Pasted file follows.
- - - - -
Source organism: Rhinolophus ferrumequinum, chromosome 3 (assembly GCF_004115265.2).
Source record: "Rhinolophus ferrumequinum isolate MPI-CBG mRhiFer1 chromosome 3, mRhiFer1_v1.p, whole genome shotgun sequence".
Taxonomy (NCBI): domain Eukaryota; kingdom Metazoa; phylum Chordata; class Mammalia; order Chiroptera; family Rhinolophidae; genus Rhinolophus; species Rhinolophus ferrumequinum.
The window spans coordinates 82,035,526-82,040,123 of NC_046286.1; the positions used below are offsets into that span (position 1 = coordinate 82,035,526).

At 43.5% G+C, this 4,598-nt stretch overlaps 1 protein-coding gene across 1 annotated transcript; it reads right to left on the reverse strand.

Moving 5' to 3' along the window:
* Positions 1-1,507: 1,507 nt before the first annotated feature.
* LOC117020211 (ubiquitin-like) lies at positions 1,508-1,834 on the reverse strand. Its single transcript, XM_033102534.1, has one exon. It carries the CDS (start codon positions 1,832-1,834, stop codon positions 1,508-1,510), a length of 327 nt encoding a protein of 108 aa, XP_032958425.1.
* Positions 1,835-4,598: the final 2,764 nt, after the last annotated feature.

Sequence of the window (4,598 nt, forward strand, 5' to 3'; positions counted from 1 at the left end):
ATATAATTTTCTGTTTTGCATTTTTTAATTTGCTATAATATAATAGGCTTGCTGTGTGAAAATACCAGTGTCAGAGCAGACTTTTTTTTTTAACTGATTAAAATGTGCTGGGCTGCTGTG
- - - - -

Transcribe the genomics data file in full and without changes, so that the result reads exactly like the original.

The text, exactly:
Source organism: Rhinolophus ferrumequinum, chromosome 3 (assembly GCF_004115265.2).
Source record: "Rhinolophus ferrumequinum isolate MPI-CBG mRhiFer1 chromosome 3, mRhiFer1_v1.p, whole genome shotgun sequence".
Taxonomy (NCBI): domain Eukaryota; kingdom Metazoa; phylum Chordata; class Mammalia; order Chiroptera; family Rhinolophidae; genus Rhinolophus; species Rhinolophus ferrumequinum.
The window spans coordinates 82,035,526-82,040,123 of NC_046286.1; the positions used below are offsets into that span (position 1 = coordinate 82,035,526).

At 43.5% G+C, this 4,598-nt stretch overlaps 1 protein-coding gene across 1 annotated transcript; it reads right to left on the reverse strand.

Moving 5' to 3' along the window:
* Positions 1-1,507: 1,507 nt before the first annotated feature.
* LOC117020211 (ubiquitin-like) lies at positions 1,508-1,834 on the reverse strand. Its single transcript, XM_033102534.1, has one exon. It carries the CDS (start codon positions 1,832-1,834, stop codon positions 1,508-1,510), a length of 327 nt encoding a protein of 108 aa, XP_032958425.1.
* Positions 1,835-4,598: the final 2,764 nt, after the last annotated feature.

Sequence of the window (4,598 nt, forward strand, 5' to 3'; positions counted from 1 at the left end):
ATATAATTTTCTGTTTTGCATTTTTTAATTTGCTATAATATAATAGGCTTGCTGTGTGAAAATACCAGTGTCAGAGCAGACTTTTTTTTTTAACTGATTAAAATGTGCTGGGCTGCTGTG